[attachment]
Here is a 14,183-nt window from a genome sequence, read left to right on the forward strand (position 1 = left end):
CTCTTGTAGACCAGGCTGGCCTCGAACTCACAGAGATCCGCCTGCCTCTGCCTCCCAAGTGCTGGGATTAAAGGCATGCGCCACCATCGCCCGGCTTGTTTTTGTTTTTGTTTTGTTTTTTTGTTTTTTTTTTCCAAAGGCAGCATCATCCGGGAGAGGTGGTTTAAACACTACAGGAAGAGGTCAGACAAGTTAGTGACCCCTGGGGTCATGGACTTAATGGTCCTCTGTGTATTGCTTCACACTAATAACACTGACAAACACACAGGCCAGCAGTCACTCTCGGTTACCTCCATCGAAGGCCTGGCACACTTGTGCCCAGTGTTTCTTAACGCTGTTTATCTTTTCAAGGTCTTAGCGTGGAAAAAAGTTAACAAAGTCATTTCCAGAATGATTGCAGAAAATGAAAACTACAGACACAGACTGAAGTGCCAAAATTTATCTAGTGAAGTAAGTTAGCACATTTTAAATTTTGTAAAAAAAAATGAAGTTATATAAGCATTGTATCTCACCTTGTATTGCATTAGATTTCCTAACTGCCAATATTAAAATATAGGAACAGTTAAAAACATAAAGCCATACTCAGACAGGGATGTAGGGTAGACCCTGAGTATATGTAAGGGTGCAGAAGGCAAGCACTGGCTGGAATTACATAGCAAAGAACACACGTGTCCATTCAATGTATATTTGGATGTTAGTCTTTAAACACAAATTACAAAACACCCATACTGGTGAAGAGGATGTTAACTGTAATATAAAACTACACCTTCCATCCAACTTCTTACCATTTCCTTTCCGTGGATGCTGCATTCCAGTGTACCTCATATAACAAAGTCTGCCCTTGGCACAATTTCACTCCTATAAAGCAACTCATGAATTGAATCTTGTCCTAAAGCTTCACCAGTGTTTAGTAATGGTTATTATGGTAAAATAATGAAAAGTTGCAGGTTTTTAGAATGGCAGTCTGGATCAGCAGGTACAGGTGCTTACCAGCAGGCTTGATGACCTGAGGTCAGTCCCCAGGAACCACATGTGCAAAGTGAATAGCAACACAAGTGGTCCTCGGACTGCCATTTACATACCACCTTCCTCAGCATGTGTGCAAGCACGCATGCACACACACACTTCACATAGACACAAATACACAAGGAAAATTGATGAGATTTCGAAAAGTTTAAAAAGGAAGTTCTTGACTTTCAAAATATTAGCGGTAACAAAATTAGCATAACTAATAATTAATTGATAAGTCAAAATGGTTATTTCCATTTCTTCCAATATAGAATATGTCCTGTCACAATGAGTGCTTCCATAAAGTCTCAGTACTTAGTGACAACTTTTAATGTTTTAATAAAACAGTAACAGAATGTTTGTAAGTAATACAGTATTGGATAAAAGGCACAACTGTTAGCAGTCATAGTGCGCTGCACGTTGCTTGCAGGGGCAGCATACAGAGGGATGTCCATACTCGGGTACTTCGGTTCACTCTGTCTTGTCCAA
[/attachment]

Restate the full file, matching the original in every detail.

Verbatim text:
Here is a 14,183-nt window from a genome sequence, read left to right on the forward strand (position 1 = left end):
CTCTTGTAGACCAGGCTGGCCTCGAACTCACAGAGATCCGCCTGCCTCTGCCTCCCAAGTGCTGGGATTAAAGGCATGCGCCACCATCGCCCGGCTTGTTTTTGTTTTTGTTTTGTTTTTTTGTTTTTTTTTTCCAAAGGCAGCATCATCCGGGAGAGGTGGTTTAAACACTACAGGAAGAGGTCAGACAAGTTAGTGACCCCTGGGGTCATGGACTTAATGGTCCTCTGTGTATTGCTTCACACTAATAACACTGACAAACACACAGGCCAGCAGTCACTCTCGGTTACCTCCATCGAAGGCCTGGCACACTTGTGCCCAGTGTTTCTTAACGCTGTTTATCTTTTCAAGGTCTTAGCGTGGAAAAAAGTTAACAAAGTCATTTCCAGAATGATTGCAGAAAATGAAAACTACAGACACAGACTGAAGTGCCAAAATTTATCTAGTGAAGTAAGTTAGCACATTTTAAATTTTGTAAAAAAAAATGAAGTTATATAAGCATTGTATCTCACCTTGTATTGCATTAGATTTCCTAACTGCCAATATTAAAATATAGGAACAGTTAAAAACATAAAGCCATACTCAGACAGGGATGTAGGGTAGACCCTGAGTATATGTAAGGGTGCAGAAGGCAAGCACTGGCTGGAATTACATAGCAAAGAACACACGTGTCCATTCAATGTATATTTGGATGTTAGTCTTTAAACACAAATTACAAAACACCCATACTGGTGAAGAGGATGTTAACTGTAATATAAAACTACACCTTCCATCCAACTTCTTACCATTTCCTTTCCGTGGATGCTGCATTCCAGTGTACCTCATATAACAAAGTCTGCCCTTGGCACAATTTCACTCCTATAAAGCAACTCATGAATTGAATCTTGTCCTAAAGCTTCACCAGTGTTTAGTAATGGTTATTATGGTAAAATAATGAAAAGTTGCAGGTTTTTAGAATGGCAGTCTGGATCAGCAGGTACAGGTGCTTACCAGCAGGCTTGATGACCTGAGGTCAGTCCCCAGGAACCACATGTGCAAAGTGAATAGCAACACAAGTGGTCCTCGGACTGCCATTTACATACCACCTTCCTCAGCATGTGTGCAAGCACGCATGCACACACACACTTCACATAGACACAAATACACAAGGAAAATTGATGAGATTTCGAAAAGTTTAAAAAGGAAGTTCTTGACTTTCAAAATATTAGCGGTAACAAAATTAGCATAACTAATAATTAATTGATAAGTCAAAATGGTTATTTCCATTTCTTCCAATATAGAATATGTCCTGTCACAATGAGTGCTTCCATAAAGTCTCAGTACTTAGTGACAACTTTTAATGTTTTAATAAAACAGTAACAGAATGTTTGTAAGTAATACAGTATTGGATAAAAGGCACAACTGTTAGCAGTCATAGTGCGCTGCACGTTGCTTGCAGGGGCAGCATACAGAGGGATGTCCATACTCGGGTACTTCGGTTCACTCTGTCTTGTCCAA